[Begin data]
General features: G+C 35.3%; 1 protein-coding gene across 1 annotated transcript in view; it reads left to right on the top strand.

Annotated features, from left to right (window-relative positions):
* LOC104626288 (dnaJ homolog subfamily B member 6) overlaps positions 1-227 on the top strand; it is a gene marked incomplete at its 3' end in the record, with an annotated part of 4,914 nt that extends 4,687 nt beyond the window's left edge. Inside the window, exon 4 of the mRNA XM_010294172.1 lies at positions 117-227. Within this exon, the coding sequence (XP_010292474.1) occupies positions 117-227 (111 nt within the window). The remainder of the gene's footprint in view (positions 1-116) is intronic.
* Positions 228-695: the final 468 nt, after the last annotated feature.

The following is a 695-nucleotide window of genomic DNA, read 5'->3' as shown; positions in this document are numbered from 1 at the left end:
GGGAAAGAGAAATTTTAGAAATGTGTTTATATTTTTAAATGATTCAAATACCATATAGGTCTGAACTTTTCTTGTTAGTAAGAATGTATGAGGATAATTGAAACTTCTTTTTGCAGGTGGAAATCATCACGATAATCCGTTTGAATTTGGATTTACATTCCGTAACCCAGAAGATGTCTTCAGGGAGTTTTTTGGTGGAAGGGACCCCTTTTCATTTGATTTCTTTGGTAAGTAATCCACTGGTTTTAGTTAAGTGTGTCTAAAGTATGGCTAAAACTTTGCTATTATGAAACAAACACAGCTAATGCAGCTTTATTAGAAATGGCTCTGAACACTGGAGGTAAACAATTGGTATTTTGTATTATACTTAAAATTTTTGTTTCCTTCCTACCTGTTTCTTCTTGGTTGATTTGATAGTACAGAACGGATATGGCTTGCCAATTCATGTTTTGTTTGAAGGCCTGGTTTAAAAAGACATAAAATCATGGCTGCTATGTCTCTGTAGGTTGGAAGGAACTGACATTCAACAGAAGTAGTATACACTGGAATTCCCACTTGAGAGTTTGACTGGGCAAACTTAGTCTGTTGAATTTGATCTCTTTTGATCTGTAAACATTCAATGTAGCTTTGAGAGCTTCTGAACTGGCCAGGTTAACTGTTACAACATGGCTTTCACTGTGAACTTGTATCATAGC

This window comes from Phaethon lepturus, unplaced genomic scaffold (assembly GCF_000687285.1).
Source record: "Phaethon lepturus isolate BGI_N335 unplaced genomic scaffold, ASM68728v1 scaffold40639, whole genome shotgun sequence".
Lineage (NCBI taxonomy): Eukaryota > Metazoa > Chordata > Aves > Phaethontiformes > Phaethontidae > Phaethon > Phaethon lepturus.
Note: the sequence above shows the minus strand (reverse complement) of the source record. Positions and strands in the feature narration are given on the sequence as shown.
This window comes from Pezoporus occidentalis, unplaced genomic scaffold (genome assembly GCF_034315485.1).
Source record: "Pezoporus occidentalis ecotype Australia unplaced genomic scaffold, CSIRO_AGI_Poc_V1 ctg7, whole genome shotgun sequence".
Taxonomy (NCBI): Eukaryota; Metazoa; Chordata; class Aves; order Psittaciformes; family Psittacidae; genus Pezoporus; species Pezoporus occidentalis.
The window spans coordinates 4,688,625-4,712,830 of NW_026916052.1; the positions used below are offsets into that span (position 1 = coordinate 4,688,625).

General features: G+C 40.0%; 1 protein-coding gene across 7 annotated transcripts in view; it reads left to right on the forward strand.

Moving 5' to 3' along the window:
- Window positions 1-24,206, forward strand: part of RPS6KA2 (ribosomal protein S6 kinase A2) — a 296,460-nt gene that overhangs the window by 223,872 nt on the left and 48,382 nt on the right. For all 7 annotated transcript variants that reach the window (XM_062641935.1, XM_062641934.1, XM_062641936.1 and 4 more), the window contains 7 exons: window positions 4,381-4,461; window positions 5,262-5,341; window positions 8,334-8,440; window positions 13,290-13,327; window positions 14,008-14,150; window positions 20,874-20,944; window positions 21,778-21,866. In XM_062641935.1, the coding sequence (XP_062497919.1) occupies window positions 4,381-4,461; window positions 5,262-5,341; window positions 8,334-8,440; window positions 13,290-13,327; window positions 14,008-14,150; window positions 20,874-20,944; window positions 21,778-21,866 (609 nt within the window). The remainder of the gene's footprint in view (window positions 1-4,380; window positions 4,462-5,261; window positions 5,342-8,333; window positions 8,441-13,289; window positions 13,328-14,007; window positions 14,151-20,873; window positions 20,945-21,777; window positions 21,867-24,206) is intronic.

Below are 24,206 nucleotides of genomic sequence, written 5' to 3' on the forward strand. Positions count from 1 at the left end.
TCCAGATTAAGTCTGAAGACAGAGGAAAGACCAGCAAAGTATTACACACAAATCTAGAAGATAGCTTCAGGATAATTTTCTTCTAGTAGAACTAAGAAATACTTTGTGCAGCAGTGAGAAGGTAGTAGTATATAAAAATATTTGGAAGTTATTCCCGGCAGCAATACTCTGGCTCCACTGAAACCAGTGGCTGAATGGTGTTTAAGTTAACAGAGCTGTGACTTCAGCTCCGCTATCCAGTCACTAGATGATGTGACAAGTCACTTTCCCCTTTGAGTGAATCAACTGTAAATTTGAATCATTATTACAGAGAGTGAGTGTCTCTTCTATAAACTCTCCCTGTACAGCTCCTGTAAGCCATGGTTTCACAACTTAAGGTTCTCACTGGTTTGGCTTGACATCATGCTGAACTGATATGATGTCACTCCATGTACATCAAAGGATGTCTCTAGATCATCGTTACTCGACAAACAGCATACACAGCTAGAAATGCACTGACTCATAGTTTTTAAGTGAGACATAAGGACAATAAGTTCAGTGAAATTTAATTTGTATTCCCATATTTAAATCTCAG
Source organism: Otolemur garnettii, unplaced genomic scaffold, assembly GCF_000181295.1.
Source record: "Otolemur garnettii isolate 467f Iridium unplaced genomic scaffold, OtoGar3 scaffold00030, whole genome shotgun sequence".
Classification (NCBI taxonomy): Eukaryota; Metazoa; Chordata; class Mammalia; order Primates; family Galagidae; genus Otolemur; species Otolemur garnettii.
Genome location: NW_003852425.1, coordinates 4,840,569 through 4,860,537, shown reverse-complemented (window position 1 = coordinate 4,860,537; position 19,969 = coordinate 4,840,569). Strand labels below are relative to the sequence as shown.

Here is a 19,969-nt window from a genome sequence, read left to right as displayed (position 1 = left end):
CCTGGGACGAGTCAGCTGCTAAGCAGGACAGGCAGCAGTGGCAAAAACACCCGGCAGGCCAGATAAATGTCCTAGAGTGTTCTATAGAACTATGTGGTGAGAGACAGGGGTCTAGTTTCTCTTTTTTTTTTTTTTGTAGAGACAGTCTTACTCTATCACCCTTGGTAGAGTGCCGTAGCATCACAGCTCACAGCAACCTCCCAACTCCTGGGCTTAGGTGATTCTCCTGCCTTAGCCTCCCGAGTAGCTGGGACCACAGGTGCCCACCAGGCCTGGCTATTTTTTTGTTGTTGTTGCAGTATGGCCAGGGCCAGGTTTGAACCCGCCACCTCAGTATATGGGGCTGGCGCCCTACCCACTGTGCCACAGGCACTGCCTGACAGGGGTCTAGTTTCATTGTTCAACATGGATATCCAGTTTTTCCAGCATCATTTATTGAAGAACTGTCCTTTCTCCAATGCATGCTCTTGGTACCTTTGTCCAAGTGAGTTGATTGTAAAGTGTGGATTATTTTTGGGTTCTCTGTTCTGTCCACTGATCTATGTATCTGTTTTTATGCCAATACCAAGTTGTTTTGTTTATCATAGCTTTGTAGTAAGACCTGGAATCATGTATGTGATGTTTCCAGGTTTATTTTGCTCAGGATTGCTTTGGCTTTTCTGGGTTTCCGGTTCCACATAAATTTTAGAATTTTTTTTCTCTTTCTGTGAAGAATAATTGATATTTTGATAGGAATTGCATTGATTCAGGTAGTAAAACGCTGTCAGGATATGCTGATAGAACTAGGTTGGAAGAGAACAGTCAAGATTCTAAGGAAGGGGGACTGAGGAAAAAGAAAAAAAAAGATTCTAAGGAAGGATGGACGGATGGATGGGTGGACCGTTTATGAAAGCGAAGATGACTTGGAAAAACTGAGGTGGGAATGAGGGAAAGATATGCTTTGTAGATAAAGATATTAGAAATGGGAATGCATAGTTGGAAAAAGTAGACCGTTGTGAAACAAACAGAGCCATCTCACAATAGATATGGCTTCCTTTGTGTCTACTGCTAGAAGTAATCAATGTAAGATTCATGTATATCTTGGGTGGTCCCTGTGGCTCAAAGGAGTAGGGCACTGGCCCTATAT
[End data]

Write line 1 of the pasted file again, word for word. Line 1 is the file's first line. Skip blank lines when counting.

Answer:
General features: G+C 35.3%; 1 protein-coding gene across 1 annotated transcript in view; it reads left to right on the top strand.